The Wehrpass and the active use of children in Germany’s war

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Every soldier of the German Armed Forces, the Wehrmacht was given a Wehrpass, a military passport, upon joining its ranks. It showed your service record, the places where you had fought, the medals you were awarded, and the promotions you received. What it meant to be a soldier, however, changed completely throughout the war. When […]

Marching in step

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In early 1943, by official decree, 16 and 17-year-old Hitler Youth boys were ordered to serve as auxiliaries in the Luftwaffe, the German air force, where they were tooperate anti-aircraft guns. Known from then on as Flak­helfer (anti-aircraft assistants), they were incorporated in the military command structure, but since they still had to wear Hitler […]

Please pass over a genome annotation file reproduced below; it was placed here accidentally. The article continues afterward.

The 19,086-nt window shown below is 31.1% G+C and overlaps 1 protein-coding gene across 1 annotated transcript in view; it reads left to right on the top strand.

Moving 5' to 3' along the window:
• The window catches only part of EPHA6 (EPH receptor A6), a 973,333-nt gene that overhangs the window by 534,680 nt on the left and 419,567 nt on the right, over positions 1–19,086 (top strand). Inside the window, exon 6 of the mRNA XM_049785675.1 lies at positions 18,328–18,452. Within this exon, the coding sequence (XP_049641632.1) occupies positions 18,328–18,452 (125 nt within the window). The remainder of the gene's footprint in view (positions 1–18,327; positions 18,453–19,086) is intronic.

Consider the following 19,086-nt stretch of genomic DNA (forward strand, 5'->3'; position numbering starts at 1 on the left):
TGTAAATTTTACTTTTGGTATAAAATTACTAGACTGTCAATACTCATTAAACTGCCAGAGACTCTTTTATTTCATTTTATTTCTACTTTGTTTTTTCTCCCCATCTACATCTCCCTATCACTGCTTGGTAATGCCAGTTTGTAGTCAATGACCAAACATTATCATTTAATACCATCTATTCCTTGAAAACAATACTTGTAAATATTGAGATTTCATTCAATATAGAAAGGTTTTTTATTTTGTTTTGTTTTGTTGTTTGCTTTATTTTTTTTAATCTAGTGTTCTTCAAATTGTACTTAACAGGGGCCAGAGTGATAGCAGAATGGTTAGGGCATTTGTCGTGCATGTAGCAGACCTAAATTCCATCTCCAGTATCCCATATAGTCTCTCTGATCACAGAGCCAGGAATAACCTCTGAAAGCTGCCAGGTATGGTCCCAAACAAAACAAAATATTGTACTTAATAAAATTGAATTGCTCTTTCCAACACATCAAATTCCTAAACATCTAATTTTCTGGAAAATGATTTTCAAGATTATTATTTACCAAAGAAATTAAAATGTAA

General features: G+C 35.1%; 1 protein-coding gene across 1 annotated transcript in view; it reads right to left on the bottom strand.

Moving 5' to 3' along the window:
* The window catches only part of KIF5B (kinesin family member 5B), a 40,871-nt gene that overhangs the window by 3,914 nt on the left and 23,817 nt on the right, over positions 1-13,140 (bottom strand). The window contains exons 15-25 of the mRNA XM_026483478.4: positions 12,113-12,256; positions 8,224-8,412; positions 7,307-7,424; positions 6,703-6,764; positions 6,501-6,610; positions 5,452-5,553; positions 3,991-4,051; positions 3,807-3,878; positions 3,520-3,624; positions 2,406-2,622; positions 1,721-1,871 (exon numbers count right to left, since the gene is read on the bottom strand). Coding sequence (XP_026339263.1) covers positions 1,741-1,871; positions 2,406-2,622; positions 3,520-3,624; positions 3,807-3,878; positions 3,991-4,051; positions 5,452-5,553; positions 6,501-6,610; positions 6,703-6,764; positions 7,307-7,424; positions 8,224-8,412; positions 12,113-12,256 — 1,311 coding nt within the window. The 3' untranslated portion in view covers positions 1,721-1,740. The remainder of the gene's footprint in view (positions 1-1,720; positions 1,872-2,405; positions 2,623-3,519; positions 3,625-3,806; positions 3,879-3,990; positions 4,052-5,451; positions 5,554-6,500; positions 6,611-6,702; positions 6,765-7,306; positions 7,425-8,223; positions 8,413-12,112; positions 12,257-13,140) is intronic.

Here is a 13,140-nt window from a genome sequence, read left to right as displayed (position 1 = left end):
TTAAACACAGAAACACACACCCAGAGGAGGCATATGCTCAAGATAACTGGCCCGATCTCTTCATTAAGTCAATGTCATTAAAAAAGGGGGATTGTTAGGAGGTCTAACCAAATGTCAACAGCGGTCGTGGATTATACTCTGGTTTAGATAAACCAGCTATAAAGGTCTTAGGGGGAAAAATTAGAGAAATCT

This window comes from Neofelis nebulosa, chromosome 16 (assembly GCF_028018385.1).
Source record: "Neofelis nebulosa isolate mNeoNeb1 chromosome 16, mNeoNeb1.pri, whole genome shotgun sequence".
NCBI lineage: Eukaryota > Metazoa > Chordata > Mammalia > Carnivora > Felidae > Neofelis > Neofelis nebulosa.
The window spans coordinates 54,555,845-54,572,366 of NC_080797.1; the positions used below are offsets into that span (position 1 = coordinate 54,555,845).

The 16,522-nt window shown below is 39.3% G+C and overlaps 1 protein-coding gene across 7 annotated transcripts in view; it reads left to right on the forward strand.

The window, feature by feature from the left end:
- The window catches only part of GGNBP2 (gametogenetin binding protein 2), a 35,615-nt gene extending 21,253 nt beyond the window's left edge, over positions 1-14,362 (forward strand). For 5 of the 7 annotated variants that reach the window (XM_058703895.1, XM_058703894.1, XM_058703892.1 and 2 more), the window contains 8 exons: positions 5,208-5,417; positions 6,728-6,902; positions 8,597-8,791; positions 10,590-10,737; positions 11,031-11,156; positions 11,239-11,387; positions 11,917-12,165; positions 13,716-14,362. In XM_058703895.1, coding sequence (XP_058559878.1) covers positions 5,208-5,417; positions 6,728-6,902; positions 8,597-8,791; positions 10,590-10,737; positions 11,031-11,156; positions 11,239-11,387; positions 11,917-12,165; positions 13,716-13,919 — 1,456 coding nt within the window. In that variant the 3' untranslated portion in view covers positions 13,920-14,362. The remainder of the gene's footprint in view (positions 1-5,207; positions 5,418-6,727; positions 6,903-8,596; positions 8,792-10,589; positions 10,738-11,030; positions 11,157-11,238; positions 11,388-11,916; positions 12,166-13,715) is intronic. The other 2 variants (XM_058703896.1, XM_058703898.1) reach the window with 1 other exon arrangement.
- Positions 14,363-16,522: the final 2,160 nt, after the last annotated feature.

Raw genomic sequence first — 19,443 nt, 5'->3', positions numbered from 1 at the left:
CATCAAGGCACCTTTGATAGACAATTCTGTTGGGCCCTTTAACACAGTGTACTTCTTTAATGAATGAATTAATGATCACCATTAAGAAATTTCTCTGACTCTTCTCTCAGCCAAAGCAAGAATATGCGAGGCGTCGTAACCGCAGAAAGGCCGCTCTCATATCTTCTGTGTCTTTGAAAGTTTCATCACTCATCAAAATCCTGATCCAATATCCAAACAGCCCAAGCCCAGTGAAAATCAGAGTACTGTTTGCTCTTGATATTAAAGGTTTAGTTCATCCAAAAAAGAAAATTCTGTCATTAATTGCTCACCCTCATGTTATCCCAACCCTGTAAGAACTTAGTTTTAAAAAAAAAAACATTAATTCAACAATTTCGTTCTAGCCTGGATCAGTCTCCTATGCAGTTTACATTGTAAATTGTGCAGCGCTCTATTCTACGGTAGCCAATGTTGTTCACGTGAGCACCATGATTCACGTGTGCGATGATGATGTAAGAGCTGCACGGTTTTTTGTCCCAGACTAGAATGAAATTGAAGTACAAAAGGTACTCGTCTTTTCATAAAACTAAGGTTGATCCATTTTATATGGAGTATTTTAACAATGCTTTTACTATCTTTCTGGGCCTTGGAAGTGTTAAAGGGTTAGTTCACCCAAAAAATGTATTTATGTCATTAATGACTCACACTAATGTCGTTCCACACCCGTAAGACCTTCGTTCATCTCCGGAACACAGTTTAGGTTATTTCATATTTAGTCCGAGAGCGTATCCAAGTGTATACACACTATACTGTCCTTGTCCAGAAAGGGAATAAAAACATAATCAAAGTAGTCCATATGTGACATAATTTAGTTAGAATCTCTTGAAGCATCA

The Poesie-album and the direct efforts to shape the minds of youngsters

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A Poesie­­-album is a little album used by children – mostly girls – to collect inspirational messages, small poems, and verses from friends and family. It was popularised in Germany in the nineteenth century, although the use of these little albums also spread abroad. Being allowed to write in such an album was a sign […]

The Jubelfahne and the limits of the People’s Community

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The Nazis put much time and effort in creating a so-called ‘People’s Community’, a Volksgemeinschaft. To most ordinary Germans this notion was a positive one, as it represented a break with the socio-political divisiveness that had marked the prior years of the Weimar Republic. Yet, few people subscribed to the idea of a Volksgemeinschaft of […]